Of course, the mana curve of this deck is horrible, as most of your business spells cost four, so consider adding more cheap walls or mass removal as needed. Also, notice that there is a certain amount of tension between making your opponents discard so that you can draw with Geth’s Grimoire, and keeping their hands nice and full so that you can draw more with Teferi’s Puzzle Box. Feel free to go fully in either direction – group draw or mass discard. The former might involve using Indentured Djinn, Underworld Dreams and Prosperity so that the Puzzle Box/Crawler combo kills them, especially if you can make Consecrated Sphinx stick (if an opponent has seven cards in hand with a Crawler and Sphinx on the table, they will draw a total of eight cards on their turn, giving you 16 cards and probably killing the whole table. Mass Discard could focus more on the Grimoire, Unnerve and Siphon Mind, and perhaps kill everyone with a combination of Psychosis Crawler and Rack damage.

These Aren’t the Droids You’re Looking for

16 Creatures:
4 Wall of Souls
4 Priest of Norn
4 Pierce Strider
4 Stuffy Doll

20 Spells:
4 Condemn
4 Death Grasp
4 Go for the Throat
2 Ajani Goldmane
3 Decimator Web
3 No Mercy

24 Lands:
4 Arcane Sanctum
4 Esper Panorama
8 Swamps
8 Plains

This is a deck designed for a style of play rather than winning in a particular way. The idea is to use your rattlesnakes and spiders to establish a strong enough deterrent that people leave you alone until the late game, at which point you should be able to start taking people out. Ajani might be a better choice for a small game, while Congregate or Phyrexian Rebirth would do more for you in a larger game. Other choices might include Sanguine Bond, Sangromancer, Wall of Essence or Souls of the Faultless.

Back Breaker

15 Creatures:
4 Aven Riftwatcher
4 Man-o’-War
4 Solemn Simulacrum
3 Reveillark

22 Spells:
4 Mana Vault
4 Ichor Wellspring
4 Worn Powerstone
4 Smokestack
3 Thopter Assembly
3 Spine of Ish Sah 

23 Lands:
2 Academy Ruins
4 Cloudpost
7 Islands
6 Plains
4 Vesuva

The core of this deck is making Smokestack asymmetrical, which means you’ve got a lot of options for adapting it – even different colors could work here, but I’ve been playing around with Reveillark recently so that’s what came to mind. The first thing you could change is removing the highly expensive Smokestack and replacing it with the highly cheap Umbilicus, or its twin, Blood Clock. It is probably worth going to four of each if you go the Umbilicus route, just to be on the safe side. As long as you have some form of global permanent control, you’re challenging the rest of the table to keep up; as long as you’re sacrificing/bouncing Ichor Wellsprings while they’re sacrificing/bouncing lands and creatures, they won’t be able to. The only thing we have to fear is one of the new anti-artifact spells, either Into the Core or Creeping Corrosion, but the same can be said for any artifact-based deck. At the end of the day you’ve got to take the chance if you want to be able to play with your toys!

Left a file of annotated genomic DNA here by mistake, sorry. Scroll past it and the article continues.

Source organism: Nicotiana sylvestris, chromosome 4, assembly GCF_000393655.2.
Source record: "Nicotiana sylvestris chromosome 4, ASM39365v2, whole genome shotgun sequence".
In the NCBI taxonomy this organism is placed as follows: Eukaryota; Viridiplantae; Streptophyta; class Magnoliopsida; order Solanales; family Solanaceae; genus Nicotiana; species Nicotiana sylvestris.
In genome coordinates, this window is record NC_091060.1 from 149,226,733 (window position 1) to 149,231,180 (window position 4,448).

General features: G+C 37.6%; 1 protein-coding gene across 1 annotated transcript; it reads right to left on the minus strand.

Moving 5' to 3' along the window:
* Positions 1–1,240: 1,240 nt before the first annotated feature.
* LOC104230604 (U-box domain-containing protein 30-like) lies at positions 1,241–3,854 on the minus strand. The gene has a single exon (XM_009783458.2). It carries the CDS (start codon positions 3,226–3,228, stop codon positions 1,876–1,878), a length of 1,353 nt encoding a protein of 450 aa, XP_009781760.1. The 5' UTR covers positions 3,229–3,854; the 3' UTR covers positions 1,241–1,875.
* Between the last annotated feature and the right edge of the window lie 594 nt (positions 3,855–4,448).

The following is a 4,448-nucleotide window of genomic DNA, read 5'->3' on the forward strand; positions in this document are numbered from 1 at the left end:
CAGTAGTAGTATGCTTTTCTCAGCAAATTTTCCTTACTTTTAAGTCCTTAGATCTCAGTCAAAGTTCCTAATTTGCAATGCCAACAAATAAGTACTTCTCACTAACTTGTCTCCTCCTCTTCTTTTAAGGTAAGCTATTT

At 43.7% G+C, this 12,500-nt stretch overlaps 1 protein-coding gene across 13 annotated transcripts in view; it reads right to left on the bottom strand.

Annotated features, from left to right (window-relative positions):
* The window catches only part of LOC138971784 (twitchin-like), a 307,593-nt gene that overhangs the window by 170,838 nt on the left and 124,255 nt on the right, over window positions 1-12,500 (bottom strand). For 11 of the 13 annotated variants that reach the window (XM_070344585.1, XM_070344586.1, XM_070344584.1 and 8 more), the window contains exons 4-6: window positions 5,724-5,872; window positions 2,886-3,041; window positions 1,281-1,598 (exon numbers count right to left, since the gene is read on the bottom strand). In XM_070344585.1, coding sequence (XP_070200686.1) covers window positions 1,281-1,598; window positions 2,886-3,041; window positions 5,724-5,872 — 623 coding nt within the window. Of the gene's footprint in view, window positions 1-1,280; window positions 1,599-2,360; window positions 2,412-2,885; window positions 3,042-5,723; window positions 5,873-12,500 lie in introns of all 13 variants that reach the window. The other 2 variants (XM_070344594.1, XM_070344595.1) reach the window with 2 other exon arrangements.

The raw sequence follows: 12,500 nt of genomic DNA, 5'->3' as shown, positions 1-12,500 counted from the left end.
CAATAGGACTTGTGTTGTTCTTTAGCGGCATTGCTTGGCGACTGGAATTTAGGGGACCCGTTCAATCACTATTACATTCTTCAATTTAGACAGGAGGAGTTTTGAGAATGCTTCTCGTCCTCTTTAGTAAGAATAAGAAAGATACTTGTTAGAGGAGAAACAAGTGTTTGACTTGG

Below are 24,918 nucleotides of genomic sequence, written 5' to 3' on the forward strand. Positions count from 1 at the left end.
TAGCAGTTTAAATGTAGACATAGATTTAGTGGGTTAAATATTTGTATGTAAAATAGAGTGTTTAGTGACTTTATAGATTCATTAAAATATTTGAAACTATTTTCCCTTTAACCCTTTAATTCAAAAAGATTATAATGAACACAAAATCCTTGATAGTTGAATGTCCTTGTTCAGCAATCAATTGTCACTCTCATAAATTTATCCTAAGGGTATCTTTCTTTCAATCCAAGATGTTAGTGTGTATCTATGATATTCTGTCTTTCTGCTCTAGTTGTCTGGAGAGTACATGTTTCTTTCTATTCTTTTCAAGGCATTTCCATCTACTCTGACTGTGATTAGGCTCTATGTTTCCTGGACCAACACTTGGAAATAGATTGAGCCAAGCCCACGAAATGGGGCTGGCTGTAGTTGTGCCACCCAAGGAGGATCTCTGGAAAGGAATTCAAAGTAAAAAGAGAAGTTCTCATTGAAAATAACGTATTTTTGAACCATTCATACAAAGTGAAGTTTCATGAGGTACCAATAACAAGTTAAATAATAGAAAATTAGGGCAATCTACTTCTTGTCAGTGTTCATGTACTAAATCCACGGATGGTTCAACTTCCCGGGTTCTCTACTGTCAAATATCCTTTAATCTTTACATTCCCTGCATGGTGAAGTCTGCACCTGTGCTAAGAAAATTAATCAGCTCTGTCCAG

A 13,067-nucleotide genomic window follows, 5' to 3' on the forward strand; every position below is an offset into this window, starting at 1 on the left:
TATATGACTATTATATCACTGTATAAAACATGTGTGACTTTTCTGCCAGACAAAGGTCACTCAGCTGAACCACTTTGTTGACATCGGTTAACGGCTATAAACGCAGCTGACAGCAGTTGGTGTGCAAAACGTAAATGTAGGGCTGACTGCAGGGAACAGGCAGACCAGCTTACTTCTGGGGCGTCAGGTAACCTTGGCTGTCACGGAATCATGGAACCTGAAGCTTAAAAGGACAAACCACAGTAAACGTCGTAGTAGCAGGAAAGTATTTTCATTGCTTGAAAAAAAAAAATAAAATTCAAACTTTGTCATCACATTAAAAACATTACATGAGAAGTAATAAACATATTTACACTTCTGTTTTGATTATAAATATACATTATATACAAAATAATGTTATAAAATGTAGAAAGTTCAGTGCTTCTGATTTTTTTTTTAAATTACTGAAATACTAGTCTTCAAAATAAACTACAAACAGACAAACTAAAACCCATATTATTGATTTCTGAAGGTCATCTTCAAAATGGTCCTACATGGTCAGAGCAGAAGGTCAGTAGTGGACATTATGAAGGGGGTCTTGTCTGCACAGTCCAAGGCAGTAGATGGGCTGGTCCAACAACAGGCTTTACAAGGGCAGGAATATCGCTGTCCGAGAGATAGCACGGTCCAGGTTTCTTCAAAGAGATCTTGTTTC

I just realized that those are three very controlling decks, which is not typical for me. I’ll probably give you some good old fashioned aggro mayhem next time, depending on how my muse works.

Keep it casual,



About Graveborn Muse

Daryl Bockett has been an avid Magic addict since Legends/Revised. He lives and breathes deckbuilding and casual play. "The more the merrier" is his creed! In those brief moments when he isn't playing, reading or thinking about Magic, he teaches at Rikkyo University in Tokyo. He has a Ph.D. in International Relations, which is basically only useful for helping him to understand the strategic interactions at a multiplayer table.
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2 Responses to Graveborn Musings: Mirrodin Besieged Set Review, Part II

  1. Philipp2293 says:

    Hi, I love your analysis and deck ideas, giving me lot of good thoughts for my own decks. Your Blog is already bookmarked, keep up the good work.


  2. Graveborn Muse says:

    Thanks Philipp, I appreciate the feedback! Let me know if there’s something you’d like us to talk about.